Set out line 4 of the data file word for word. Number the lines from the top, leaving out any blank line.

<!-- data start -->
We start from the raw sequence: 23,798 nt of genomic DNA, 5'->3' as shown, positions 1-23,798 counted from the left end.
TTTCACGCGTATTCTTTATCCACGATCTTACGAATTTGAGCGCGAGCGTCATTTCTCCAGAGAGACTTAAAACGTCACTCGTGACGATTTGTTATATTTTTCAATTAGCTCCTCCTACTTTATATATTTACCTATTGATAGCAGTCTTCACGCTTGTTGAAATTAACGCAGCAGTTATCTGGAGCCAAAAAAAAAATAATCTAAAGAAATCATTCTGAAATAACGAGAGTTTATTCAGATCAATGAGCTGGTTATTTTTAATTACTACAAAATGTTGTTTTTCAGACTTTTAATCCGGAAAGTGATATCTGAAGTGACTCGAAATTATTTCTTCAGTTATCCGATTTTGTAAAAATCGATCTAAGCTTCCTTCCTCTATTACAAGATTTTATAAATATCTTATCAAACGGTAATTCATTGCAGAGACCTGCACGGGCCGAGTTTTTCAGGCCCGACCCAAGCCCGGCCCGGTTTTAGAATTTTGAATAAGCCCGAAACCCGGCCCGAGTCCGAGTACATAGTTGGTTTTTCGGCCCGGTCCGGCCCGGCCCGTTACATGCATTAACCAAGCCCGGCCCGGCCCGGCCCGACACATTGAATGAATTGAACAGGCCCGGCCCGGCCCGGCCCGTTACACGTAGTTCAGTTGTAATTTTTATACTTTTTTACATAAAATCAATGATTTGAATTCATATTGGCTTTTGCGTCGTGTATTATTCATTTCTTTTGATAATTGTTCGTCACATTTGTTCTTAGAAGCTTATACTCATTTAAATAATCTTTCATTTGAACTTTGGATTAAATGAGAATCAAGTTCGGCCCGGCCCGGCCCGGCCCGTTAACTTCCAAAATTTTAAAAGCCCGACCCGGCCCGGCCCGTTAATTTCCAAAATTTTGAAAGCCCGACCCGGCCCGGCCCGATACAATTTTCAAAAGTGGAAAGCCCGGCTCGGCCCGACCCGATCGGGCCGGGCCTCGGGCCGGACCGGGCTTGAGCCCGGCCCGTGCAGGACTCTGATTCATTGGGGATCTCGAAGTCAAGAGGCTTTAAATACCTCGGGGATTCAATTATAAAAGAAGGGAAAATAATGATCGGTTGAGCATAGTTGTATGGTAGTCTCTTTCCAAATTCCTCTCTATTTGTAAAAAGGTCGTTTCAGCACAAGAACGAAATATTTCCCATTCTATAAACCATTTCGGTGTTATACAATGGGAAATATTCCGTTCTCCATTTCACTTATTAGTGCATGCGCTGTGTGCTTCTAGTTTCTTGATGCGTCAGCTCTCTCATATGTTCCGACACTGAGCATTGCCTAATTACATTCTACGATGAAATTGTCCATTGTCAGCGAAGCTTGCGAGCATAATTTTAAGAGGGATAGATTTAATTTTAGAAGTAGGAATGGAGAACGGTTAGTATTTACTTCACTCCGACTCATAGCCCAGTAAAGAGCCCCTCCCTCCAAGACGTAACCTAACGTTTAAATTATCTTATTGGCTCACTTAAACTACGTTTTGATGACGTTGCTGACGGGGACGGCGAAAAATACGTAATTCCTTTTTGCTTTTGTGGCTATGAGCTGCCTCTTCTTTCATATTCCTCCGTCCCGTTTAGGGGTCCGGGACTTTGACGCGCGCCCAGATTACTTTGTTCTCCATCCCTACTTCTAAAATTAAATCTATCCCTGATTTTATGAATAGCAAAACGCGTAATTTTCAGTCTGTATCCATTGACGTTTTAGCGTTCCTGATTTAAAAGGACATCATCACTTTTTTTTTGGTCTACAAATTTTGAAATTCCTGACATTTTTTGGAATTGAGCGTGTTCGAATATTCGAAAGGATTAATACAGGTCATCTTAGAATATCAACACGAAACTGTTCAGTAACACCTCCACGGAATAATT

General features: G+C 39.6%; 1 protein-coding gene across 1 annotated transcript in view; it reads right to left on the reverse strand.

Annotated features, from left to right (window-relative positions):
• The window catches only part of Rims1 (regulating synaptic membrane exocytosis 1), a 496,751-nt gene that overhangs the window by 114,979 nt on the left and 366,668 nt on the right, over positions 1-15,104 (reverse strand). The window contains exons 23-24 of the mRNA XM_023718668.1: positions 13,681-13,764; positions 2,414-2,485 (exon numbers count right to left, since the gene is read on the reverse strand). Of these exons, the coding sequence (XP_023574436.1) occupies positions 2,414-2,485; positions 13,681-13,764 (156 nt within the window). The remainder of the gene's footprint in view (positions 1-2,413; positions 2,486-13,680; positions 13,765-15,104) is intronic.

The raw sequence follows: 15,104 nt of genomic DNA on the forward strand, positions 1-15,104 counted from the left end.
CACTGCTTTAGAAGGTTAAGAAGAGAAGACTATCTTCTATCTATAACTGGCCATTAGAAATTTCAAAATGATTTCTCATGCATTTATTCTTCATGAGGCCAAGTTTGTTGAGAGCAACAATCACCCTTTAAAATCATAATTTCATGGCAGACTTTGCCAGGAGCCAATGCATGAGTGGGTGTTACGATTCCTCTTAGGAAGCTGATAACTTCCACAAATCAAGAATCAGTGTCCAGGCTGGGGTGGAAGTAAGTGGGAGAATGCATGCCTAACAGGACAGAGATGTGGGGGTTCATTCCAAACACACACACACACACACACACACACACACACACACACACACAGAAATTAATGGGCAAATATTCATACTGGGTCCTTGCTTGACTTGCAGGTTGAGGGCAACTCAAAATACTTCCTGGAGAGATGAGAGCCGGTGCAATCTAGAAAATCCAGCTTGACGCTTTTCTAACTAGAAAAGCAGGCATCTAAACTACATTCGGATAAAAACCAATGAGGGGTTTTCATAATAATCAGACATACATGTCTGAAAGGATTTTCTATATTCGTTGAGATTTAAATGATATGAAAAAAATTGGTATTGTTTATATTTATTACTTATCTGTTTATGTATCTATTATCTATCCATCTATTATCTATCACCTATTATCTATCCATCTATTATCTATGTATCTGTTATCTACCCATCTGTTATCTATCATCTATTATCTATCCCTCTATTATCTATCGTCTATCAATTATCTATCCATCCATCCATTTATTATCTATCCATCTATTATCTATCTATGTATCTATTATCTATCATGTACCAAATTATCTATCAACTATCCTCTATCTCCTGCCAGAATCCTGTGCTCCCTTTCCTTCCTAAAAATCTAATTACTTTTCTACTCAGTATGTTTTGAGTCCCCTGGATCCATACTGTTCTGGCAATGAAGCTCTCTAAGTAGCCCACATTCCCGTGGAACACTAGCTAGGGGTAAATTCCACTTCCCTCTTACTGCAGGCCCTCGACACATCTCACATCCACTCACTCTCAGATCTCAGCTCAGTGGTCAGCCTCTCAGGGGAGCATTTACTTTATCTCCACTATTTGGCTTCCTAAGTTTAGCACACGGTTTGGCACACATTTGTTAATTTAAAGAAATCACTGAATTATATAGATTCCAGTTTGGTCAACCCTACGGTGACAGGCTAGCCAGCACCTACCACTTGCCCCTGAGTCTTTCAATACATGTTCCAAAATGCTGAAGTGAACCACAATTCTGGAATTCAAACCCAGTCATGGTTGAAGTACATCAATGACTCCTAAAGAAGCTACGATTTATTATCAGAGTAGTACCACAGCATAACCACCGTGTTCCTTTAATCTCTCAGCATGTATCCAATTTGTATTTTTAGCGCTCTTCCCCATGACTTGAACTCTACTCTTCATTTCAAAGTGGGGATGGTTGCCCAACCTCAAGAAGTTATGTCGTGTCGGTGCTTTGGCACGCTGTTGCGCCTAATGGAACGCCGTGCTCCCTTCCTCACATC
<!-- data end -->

Annotated features, from left to right (window-relative positions):